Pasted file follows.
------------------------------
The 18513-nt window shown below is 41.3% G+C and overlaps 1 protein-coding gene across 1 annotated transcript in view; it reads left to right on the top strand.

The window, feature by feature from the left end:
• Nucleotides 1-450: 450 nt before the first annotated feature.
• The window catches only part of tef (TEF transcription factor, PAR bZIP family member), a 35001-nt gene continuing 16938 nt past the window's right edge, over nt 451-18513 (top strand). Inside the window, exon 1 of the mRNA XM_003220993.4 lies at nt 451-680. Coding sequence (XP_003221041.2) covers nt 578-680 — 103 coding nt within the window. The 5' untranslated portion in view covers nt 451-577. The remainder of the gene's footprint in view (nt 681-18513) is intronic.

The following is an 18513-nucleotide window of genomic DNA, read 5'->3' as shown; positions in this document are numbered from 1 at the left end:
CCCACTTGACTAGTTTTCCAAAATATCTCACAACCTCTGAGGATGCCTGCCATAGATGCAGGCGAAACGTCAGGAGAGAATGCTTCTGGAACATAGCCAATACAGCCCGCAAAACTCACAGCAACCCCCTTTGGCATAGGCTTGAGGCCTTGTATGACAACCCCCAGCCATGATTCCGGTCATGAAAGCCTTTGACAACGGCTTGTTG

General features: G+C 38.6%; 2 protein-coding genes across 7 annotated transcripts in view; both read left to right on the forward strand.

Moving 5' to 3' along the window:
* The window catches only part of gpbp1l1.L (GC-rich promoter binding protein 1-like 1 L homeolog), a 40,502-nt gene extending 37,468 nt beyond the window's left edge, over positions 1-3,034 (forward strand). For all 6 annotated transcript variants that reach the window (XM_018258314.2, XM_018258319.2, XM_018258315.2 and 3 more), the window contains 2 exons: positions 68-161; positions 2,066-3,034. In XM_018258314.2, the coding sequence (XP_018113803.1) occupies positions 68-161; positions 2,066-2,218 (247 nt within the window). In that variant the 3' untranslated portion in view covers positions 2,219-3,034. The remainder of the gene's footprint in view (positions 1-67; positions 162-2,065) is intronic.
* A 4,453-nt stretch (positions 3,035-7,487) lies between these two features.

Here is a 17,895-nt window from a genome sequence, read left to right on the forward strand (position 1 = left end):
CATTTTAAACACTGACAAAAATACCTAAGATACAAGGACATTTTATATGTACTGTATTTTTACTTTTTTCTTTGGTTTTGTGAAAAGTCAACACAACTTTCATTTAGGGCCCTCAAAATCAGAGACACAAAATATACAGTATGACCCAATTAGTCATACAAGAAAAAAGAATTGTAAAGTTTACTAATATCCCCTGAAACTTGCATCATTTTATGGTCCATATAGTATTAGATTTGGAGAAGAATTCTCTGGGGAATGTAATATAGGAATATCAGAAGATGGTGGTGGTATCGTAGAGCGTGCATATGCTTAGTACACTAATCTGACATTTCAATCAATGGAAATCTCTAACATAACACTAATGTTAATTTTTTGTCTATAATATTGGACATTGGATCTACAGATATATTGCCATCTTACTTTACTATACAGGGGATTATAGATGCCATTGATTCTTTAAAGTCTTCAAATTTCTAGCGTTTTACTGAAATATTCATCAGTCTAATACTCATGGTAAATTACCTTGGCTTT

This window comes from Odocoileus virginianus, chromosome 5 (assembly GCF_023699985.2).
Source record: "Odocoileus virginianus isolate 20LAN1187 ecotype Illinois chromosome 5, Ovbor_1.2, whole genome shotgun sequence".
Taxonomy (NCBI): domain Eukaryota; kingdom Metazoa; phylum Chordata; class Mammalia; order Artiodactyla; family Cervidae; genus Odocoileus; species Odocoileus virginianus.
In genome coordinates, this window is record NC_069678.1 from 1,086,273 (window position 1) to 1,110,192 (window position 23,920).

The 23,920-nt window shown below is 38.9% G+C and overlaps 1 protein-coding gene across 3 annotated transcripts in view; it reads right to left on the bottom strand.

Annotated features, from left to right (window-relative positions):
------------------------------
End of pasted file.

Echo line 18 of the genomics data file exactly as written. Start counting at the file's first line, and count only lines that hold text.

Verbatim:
Annotated features, from left to right (window-relative positions):